3.2. Open identity exchange trust framework

In the context of digital identity systems, a trust framework is a certification program that enables a party who accepts a digital identity credential (called the relying party) to trust the identity, security, and privacy policies of the party who issues the credential (called the identity service provider) and vice versa. In the Open Identity Trust Framework (OITF) model, an open identity trust framework provider can administer any trust framework that meets: 1) the principles of openness, and 2) any additional requirements imposed by the Trust Framework Provider (TFP).

The rules of every trust framework are defined for a particular set of participants in online (and possibly offline) interactions. The Open Identity Trust Framework Model defines six standard trust framework roles (in addition to the trust framework provider role played by OIX):

  1. Users

  2. Identity service providers

  3. Relying parties

  4. Assessors

  5. Auditors

  6. Dispute resolution service providers

  7. In addition, OIX has defined a seventh role, special assessor, which is an assessor responsible for assessing the qualifications of other assessors.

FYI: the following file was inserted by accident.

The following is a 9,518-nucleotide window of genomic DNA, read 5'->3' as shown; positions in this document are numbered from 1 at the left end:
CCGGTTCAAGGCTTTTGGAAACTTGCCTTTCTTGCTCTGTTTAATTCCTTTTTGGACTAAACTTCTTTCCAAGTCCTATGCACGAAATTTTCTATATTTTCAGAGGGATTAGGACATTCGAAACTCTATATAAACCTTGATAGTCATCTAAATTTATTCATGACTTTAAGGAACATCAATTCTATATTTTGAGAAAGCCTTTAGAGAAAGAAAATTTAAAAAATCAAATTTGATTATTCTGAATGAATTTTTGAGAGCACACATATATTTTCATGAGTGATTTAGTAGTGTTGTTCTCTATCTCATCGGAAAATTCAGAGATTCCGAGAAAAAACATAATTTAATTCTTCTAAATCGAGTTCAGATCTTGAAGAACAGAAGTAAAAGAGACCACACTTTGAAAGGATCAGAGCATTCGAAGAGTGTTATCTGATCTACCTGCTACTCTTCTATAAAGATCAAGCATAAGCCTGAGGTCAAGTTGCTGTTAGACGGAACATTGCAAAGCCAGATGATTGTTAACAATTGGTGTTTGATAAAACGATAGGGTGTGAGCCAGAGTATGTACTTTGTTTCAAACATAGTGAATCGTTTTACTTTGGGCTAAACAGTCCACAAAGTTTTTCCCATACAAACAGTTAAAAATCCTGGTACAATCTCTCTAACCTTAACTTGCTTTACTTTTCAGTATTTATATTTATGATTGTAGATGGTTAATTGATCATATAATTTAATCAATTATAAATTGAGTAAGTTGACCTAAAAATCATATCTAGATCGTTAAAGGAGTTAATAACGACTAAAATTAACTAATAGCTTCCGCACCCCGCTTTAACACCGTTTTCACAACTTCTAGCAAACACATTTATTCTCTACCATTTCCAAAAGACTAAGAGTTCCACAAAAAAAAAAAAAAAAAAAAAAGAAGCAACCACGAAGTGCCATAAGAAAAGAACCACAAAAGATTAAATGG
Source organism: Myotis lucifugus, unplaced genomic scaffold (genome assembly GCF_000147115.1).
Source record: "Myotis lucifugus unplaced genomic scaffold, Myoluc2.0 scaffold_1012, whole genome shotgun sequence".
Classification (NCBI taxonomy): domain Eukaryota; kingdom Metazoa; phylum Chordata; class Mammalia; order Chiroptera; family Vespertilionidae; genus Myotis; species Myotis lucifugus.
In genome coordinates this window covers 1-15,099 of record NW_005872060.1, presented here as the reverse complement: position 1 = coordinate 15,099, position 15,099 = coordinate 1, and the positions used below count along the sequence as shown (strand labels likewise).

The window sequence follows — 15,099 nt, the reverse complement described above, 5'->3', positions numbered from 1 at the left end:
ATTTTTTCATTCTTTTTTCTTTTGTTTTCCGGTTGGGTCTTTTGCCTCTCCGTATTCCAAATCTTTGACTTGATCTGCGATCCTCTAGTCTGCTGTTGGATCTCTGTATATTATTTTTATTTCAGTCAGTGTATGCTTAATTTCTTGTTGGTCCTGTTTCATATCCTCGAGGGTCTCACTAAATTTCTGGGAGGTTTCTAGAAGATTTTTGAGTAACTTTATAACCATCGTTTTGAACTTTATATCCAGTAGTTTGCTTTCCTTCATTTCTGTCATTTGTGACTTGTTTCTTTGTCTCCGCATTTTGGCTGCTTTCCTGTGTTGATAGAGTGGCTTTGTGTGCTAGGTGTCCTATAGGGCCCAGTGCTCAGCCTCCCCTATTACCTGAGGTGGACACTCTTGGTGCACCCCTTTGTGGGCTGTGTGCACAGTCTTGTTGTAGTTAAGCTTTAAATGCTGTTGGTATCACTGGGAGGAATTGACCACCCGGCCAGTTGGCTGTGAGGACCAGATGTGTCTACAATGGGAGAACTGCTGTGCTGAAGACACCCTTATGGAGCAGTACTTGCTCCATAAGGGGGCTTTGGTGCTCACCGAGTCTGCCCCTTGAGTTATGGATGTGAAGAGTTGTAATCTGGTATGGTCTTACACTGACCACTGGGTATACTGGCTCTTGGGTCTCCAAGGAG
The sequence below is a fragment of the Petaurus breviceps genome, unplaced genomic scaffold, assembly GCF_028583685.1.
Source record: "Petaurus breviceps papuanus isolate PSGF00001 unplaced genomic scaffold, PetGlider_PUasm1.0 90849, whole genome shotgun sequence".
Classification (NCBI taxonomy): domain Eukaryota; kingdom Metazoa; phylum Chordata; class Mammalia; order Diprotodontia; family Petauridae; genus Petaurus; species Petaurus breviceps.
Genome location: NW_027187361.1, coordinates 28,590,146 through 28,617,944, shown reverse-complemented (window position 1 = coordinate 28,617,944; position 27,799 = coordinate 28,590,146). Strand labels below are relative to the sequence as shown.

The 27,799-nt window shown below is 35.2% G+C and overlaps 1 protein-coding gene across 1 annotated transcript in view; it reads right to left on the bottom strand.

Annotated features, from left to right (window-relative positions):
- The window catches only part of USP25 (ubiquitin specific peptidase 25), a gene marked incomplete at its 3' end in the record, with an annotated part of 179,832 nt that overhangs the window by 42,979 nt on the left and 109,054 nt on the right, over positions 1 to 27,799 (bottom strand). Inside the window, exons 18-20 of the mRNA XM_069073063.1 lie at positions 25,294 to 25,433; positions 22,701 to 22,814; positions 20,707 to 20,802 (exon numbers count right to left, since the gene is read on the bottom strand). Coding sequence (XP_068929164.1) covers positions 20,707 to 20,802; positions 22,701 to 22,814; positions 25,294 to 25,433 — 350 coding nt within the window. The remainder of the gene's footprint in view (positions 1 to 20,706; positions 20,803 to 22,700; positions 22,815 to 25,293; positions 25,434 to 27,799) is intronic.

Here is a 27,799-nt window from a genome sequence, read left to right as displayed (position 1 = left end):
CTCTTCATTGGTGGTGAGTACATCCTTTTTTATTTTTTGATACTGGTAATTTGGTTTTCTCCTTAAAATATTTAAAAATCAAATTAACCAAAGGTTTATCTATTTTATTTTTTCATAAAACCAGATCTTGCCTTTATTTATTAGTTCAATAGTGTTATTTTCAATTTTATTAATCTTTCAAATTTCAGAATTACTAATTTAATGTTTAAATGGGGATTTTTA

As defined in the Open Identity Trust Framework Model, a level of assurance (LOA) is a unit of measure for the degree of confidence a relying party can have in assertions for an identity credential from an identity provider. A level of protection (LOP) is a unit of measure for the degree of confidence: a) an identity provider can have in the protection provided by a relying party for the identity information disclosed in an identity credential, or b) a user can have in the protection provided by an identity provider and/or a relying party for the identity information disclosed in an identity credential.

3.3. Technical profiles

A technical profile is a specification of requirements for use of a specific technology, RFID in our case, in order to achieve technical interoperability in exchange of digital identity credentials that is consistent with associated LOA or LOP. Once an OIX trust framework is accepted for listing in the OIX Listing Service, participants may apply for certification.

For RFID open identity trust technical profile, four main functions have to be taken into consideration to provide appropriate tools for agents: anonymization and pseudonymization facilities, attributes management tools, identity management tools, security management tools.


4. Conclusion